Why, 10 years after a crisis of capitalism that has entrenched inequalities and insecurity, does the left still struggle to convince a sceptical public that an alternative economics is possible? That question was the focus of one of several intriguing sessions at The Norwich Radical’s recent War of Words conference. A new report by the New Economics Foundation (NEF) attempts to answer it.
Framing the Economy argues that progressives need to spend less time discussing the detail of economic policy and more on telling simple stories about how the economy works that people can understand. The project grew from a recognition that the right has long been better than the left at presenting ‘common sense’ understandings economic mechanisms.
In recent years Donald Trump has exploited the simple metaphor of ‘the wall’ to signal a protectionist economic strategy based on borders and tariffs. The UK Brexit campaign used the metaphor of ‘taking back control’ to exploit fears of globalisation and migration. And during his time as Chancellor, George Osborne successfully framed public perceptions through simple imagery comparing the economy to a ‘household budget’ that made it imperative to ‘balance the books’, ‘fix the roof while the sun is shining’ and avoid ‘maxing out the nation’s credit card’. Austerity was a necessary remedy for the ‘reckless’ Labour spending that had ‘caused’ the banking crisis.
The project grew from a recognition that the right has long been better than the left at presenting ‘common sense’ understandings economic mechanisms.
Though Labour’s performance at last year’s General Election indicated that the austerity narrative no longer has quite the same traction, polls still show the public has greater trust in the present Government to run the economy than Labour.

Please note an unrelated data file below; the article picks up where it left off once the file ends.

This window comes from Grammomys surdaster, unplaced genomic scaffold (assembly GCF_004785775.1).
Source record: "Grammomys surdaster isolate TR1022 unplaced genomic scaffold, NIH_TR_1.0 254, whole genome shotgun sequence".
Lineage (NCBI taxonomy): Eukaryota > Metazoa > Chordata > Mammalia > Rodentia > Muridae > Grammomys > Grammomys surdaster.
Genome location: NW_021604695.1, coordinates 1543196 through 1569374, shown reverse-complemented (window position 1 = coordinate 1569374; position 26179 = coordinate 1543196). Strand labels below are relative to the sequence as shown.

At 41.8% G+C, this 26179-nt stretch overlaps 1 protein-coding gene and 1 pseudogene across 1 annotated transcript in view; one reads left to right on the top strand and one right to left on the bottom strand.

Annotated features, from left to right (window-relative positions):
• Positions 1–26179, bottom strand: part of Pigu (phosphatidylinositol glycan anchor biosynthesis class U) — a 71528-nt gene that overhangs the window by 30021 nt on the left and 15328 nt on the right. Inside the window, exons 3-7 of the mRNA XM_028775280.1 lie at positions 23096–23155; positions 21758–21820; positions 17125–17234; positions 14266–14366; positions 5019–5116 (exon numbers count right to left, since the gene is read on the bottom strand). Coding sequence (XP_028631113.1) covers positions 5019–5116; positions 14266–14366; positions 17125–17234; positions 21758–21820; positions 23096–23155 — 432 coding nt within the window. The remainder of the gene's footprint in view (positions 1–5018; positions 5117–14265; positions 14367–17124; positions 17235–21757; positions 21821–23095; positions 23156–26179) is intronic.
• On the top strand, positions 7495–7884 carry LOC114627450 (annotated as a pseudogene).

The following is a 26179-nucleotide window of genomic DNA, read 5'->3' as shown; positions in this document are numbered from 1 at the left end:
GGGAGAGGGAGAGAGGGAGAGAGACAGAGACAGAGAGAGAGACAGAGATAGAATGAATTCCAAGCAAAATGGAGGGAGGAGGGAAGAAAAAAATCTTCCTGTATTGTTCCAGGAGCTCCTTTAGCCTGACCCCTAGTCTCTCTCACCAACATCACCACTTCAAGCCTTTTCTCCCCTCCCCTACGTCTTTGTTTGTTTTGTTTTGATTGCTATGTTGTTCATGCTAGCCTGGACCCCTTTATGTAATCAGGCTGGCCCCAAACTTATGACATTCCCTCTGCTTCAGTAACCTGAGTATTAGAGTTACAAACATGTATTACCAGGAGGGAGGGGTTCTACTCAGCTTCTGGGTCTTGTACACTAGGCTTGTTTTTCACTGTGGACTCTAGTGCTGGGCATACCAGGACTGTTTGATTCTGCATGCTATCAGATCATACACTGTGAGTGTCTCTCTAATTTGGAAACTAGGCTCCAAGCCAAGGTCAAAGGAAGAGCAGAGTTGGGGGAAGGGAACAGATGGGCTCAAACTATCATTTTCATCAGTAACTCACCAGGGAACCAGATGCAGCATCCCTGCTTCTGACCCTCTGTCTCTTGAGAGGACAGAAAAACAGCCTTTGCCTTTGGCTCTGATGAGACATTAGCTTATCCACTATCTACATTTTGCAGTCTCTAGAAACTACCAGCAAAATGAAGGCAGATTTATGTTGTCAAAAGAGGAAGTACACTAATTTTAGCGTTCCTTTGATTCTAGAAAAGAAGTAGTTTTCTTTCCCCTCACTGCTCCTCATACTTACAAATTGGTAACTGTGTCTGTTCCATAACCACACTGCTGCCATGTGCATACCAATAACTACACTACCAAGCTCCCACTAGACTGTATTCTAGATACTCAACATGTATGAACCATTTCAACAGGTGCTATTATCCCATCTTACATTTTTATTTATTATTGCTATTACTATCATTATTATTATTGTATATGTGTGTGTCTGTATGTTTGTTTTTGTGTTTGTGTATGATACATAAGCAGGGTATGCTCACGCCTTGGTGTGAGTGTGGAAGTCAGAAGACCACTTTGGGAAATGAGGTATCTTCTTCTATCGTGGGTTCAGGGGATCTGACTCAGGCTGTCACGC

The Framing the Economy report, produced by the NEF, the New Economy Organisers’ Network (NEON), the FrameWorks Institute and the Public Interest Research Centre (PIRC), seeks to find similarly effective narratives for the left. The project sketched the outlines of a progressive economic programme, and tested metaphors and stories that might resonate with the public.
First, a ‘Common Agenda’ representing a vision of an alternative economy was developed in consultation with some 250 progressive commentators, economists, and academics.
Broad agreement was reached that the economy has been disfigured by the neoliberal insistence on shoehorning market mechanisms into all aspects of economic, social, and cultural life. Wealth and investment have been concentrated in capital assets such as property at the expense of the wider economy. Labour has been exploited through the weakening of welfare states and trade unions. Vertiginous inequalities have opened between those who own capital and those who don’t. And sustainability has not been adequately factored into economic policy.
An alternative economy would ensure people have the security they need to lead more open lives. Economic institutions and enterprises would be democratised through the extension of cooperative forms of management and ownership. And the principle of sustainability would be integrated into all aspects of economic decision making.
An alternative economy would ensure people have the security they need to lead more open lives.
Interviews with a representative sample of the public found a set of common perceptions about how the economy works that present a profound challenge to the possibility of gaining the trust necessary for radical change. In the popular imagination the economy is like a container, a pot into which people put in and take out. Virtuous individuals don’t take out more than they contribute. Unpaid work, such as social care or volunteering, doesn’t count – only activities exchanged for money.
There was deep fatalism about the possibility of substantial change. For most people markets are mysterious forces of nature, best described – following much mainstream economic commentary – through meteorological metaphors. They are continually beset by storms and headwinds, forever in danger of shipwreck. People thought powerful elites would always be able to manipulate those forces to work for their own ends. That is just ‘human nature’.